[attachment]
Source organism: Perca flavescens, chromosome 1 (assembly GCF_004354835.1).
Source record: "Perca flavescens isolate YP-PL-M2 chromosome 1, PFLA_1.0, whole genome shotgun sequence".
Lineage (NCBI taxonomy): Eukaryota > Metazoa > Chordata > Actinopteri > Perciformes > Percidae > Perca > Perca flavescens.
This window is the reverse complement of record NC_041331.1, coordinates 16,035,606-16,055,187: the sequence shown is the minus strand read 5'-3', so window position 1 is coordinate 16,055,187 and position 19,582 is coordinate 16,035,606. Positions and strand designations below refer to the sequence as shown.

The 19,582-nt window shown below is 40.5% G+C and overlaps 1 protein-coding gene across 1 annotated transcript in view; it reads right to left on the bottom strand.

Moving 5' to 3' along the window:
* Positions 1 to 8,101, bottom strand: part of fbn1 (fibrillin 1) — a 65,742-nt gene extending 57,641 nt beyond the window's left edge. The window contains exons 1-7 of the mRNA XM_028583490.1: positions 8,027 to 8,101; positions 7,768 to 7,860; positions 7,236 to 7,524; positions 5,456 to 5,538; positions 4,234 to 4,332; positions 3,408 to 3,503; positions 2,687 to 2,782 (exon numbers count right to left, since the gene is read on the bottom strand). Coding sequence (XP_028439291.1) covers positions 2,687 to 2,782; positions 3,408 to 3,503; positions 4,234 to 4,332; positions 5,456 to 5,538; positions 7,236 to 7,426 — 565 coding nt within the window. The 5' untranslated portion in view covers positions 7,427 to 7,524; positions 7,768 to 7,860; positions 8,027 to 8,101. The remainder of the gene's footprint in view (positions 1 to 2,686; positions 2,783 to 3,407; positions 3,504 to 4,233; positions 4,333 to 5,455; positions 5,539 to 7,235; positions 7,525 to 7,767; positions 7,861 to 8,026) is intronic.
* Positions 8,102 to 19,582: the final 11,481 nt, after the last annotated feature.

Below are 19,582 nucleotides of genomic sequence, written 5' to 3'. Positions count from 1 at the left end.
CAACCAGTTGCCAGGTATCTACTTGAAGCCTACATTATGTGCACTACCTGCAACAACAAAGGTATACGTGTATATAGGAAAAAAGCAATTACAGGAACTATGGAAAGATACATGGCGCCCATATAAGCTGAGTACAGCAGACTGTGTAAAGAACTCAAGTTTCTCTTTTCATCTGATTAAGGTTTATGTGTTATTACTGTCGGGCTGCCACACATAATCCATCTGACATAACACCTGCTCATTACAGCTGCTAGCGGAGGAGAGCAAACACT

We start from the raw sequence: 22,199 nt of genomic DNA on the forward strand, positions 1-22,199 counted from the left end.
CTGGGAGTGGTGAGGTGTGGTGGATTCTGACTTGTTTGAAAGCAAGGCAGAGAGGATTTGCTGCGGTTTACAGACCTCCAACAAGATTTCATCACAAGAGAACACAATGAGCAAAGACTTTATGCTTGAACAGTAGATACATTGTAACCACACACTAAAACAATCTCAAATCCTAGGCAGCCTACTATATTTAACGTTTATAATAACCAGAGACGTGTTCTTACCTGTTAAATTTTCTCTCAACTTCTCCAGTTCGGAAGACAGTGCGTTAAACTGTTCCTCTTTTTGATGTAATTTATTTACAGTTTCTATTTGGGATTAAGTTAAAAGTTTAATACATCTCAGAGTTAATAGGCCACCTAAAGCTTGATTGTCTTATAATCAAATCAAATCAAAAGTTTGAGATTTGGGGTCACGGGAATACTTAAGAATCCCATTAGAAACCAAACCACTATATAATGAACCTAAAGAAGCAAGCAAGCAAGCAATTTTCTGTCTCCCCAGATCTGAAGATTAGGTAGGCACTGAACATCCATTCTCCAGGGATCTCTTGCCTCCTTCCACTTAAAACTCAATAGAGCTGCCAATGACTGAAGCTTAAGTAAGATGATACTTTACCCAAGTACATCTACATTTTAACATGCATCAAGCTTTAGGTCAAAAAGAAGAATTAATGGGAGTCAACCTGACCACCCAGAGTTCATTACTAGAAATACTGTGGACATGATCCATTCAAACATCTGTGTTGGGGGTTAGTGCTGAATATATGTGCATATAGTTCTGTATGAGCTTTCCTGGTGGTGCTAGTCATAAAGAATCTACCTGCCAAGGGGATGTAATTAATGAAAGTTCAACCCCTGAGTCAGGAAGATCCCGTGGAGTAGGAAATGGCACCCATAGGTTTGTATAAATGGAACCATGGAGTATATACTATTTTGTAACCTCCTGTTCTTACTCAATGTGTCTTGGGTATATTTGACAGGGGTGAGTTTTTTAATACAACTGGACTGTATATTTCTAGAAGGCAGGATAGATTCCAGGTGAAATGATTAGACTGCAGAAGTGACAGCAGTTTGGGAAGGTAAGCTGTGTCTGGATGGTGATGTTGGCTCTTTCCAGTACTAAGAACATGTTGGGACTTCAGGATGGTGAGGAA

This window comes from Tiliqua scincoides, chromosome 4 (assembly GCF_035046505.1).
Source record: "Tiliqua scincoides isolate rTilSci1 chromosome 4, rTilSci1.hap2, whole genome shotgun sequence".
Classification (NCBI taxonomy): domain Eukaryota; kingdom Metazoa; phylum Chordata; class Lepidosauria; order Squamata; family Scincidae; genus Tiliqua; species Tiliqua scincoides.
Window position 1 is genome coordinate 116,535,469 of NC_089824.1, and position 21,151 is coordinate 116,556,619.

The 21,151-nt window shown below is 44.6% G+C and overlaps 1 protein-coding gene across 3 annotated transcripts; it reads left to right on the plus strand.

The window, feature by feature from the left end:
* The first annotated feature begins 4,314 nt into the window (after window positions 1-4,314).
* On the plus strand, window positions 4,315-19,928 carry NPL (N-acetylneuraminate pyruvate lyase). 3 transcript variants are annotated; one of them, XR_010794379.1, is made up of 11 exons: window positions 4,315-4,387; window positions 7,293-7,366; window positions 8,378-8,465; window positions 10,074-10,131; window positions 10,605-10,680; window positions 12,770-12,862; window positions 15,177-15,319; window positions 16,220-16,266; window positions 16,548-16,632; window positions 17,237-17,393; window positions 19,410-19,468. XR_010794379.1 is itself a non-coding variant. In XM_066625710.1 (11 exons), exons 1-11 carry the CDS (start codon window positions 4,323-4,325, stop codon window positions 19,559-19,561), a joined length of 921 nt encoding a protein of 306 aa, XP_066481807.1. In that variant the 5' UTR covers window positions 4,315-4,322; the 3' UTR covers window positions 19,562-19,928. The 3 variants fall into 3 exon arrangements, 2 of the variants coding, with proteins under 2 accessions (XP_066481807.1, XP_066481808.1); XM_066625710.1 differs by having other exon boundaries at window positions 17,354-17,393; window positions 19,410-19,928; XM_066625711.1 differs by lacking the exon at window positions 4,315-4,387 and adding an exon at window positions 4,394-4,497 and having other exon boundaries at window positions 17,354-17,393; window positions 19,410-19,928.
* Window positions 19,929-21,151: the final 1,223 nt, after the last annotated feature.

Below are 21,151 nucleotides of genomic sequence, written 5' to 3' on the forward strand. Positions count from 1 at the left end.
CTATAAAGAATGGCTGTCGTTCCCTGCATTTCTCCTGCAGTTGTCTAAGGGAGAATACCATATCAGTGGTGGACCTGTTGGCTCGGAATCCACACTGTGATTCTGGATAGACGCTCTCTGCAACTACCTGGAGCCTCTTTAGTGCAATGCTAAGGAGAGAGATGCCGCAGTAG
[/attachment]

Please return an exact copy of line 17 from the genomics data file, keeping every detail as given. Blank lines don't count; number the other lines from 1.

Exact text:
The 21,151-nt window shown below is 44.6% G+C and overlaps 1 protein-coding gene across 3 annotated transcripts; it reads left to right on the plus strand.